35 pro-class teams from around the state will compete in the 2017 Iron Dog race starting Saturday, February 18th, with the halfway ceremony in Nome scheduled for February 22nd.
Yukon Quest Executive Directors Natalie Haltrich and Marti Steury, before the race start, delve into the history and deeper purpose of the race, focusing especially on the two nonprofits that operate on both sides of the US-Canada border.
This will be Royer’s rookie run in the Yukon Quest, although she’s been running dogs for 25 years. She has claimed a spot in the top 20 in Iditarod the past three years in a row – with her best run in 2015, taking 4th place.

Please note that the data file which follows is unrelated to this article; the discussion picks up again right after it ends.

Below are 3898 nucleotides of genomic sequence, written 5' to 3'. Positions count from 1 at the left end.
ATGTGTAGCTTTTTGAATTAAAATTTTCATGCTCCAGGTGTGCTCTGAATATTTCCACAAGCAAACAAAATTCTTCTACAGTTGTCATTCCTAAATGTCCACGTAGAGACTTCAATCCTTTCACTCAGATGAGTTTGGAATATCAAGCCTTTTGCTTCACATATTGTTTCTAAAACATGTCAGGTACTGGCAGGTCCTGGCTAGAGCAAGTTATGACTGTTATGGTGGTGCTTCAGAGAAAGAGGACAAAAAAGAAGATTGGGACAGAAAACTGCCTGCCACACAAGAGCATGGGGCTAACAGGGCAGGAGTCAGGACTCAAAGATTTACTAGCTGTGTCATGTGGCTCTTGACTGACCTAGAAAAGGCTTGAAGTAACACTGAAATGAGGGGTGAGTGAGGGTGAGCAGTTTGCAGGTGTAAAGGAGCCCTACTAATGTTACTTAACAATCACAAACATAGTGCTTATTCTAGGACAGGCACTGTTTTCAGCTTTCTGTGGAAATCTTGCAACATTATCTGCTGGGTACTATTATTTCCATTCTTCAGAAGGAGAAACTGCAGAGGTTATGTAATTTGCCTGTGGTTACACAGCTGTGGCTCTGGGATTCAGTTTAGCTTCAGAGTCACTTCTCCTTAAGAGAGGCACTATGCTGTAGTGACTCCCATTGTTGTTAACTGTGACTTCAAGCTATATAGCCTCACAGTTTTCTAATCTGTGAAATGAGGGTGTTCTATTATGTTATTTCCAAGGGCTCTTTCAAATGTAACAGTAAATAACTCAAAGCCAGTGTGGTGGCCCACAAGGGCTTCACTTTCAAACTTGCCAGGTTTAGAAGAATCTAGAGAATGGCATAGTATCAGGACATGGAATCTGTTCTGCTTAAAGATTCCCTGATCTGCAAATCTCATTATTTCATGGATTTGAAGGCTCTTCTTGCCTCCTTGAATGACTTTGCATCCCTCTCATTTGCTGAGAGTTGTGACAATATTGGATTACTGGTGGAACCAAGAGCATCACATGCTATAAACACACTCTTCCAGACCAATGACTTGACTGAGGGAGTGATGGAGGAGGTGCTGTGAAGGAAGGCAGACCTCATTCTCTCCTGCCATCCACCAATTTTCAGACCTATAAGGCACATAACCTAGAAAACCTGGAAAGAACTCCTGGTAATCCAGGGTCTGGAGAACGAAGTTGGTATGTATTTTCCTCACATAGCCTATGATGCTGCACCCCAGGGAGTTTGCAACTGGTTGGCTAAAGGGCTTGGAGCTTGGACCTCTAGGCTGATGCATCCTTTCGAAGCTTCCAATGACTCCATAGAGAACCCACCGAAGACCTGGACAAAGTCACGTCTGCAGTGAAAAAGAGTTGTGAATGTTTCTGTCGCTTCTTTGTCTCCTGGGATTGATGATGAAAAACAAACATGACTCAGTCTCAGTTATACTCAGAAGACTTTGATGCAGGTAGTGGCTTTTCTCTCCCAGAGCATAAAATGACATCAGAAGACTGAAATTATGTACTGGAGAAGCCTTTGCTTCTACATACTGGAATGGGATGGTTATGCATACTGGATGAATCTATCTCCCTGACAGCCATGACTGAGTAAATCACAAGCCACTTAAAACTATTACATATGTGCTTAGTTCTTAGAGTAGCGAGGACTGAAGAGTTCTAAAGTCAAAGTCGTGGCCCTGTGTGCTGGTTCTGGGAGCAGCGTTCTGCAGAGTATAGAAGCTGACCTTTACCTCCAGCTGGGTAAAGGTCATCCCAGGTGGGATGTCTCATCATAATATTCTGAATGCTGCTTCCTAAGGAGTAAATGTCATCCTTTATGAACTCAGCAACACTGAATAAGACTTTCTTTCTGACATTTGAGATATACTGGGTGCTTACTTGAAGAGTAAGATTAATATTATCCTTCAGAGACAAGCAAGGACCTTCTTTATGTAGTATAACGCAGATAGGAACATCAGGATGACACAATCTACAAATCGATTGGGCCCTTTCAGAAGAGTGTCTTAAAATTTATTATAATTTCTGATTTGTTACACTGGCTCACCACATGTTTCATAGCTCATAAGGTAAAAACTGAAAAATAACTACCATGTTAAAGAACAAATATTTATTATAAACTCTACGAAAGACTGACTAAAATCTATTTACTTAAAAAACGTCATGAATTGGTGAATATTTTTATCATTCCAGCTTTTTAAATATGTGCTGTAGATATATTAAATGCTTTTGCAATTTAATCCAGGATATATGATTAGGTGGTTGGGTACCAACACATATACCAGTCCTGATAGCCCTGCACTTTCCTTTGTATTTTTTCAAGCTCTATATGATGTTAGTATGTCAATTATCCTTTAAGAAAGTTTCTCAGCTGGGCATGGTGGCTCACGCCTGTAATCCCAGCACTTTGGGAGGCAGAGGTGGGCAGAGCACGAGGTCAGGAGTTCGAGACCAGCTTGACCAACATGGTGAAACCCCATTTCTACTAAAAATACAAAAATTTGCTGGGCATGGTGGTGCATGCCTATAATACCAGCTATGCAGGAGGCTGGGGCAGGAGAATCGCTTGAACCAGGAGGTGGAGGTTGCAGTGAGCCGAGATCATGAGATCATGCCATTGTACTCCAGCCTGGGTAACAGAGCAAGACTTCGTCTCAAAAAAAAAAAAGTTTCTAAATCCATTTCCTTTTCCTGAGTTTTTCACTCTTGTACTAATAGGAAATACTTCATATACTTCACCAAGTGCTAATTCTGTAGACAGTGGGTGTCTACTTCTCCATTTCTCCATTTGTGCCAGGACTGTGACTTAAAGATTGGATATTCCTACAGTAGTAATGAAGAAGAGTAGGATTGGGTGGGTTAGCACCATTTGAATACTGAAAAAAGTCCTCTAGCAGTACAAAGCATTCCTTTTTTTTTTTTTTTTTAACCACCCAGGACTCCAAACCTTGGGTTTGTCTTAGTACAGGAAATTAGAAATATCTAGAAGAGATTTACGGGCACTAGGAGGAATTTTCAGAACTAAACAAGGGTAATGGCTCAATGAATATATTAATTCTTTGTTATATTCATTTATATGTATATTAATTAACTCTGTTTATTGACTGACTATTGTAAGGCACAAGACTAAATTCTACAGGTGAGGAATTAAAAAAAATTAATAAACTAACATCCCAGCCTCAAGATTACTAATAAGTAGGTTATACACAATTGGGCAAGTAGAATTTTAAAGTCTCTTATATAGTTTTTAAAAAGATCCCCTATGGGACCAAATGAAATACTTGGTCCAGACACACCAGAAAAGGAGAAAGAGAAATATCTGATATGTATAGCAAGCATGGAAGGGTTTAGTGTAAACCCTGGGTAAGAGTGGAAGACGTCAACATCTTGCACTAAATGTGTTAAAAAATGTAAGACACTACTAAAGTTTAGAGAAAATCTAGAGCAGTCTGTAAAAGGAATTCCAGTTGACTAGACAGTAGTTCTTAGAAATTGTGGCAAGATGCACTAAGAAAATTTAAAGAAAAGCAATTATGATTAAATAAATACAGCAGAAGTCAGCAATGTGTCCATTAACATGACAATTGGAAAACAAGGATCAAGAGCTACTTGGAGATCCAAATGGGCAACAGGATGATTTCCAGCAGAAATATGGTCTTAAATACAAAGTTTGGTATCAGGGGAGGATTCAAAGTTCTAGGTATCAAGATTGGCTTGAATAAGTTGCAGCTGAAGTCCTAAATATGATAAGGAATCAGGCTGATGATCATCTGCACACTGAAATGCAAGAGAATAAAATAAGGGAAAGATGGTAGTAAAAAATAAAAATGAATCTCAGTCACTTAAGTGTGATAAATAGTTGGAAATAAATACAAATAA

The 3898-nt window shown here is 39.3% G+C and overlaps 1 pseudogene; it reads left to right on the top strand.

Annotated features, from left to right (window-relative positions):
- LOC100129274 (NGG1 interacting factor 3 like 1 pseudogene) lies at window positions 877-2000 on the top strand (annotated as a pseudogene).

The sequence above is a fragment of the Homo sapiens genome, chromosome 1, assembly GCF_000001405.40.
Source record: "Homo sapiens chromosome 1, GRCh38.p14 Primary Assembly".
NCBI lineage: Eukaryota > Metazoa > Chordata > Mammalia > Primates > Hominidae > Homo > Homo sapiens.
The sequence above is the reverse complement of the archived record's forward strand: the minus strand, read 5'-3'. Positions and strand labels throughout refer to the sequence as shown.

After arraignment in Nome last week, a preliminary hearing is scheduled for Charles on Thursday, January 26th, at the Unalakleet Courthouse.
Strutz made the announcement Friday, stating his retirement will be effective on May 31, 2017.
Friday night, 20 teams will depart from the Kuskokwim 300 starting line in Bethel, vying for the champion’s share of the largest K-300 purse to date: $150,000 in total.
A diverse roster of competitors from around the world will be kicking off the 34th annual Yukon Quest — from Whitehorse, Yukon Territory to Fairbanks — on February 4th.
A January 9th press release explains that Pitka was chosen due to her “strong record of public involvement in subsistence and natural resources management.”
A total of 127 people received aid from the Red Cross.
Suspects have been identified. The total number and names of those suspects have yet to be released, as Troopers continue their investigation.